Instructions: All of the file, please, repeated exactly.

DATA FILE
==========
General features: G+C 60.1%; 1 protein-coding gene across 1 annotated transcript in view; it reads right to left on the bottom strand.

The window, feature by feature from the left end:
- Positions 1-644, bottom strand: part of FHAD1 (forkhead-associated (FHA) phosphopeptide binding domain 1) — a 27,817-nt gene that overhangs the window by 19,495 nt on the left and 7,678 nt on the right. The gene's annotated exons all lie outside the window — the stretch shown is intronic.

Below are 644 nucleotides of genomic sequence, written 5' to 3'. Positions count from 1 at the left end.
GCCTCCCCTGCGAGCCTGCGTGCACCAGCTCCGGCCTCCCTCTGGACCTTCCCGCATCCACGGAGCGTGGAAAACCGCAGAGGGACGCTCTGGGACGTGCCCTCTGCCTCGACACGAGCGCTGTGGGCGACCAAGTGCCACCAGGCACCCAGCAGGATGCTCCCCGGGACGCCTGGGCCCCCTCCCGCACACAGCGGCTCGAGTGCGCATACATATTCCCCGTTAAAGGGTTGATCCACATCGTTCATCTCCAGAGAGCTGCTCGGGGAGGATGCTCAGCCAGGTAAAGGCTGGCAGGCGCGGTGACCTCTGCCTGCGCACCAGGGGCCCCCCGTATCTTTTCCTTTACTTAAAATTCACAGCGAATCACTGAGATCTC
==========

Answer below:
General features: G+C 60.1%; 1 protein-coding gene across 1 annotated transcript in view; it reads right to left on the bottom strand.

The window, feature by feature from the left end:
- Positions 1-644, bottom strand: part of FHAD1 (forkhead-associated (FHA) phosphopeptide binding domain 1) — a 27,817-nt gene that overhangs the window by 19,495 nt on the left and 7,678 nt on the right. The gene's annotated exons all lie outside the window — the stretch shown is intronic.

Below are 644 nucleotides of genomic sequence, written 5' to 3'. Positions count from 1 at the left end.
GCCTCCCCTGCGAGCCTGCGTGCACCAGCTCCGGCCTCCCTCTGGACCTTCCCGCATCCACGGAGCGTGGAAAACCGCAGAGGGACGCTCTGGGACGTGCCCTCTGCCTCGACACGAGCGCTGTGGGCGACCAAGTGCCACCAGGCACCCAGCAGGATGCTCCCCGGGACGCCTGGGCCCCCTCCCGCACACAGCGGCTCGAGTGCGCATACATATTCCCCGTTAAAGGGTTGATCCACATCGTTCATCTCCAGAGAGCTGCTCGGGGAGGATGCTCAGCCAGGTAAAGGCTGGCAGGCGCGGTGACCTCTGCCTGCGCACCAGGGGCCCCCCGTATCTTTTCCTTTACTTAAAATTCACAGCGAATCACTGAGATCTC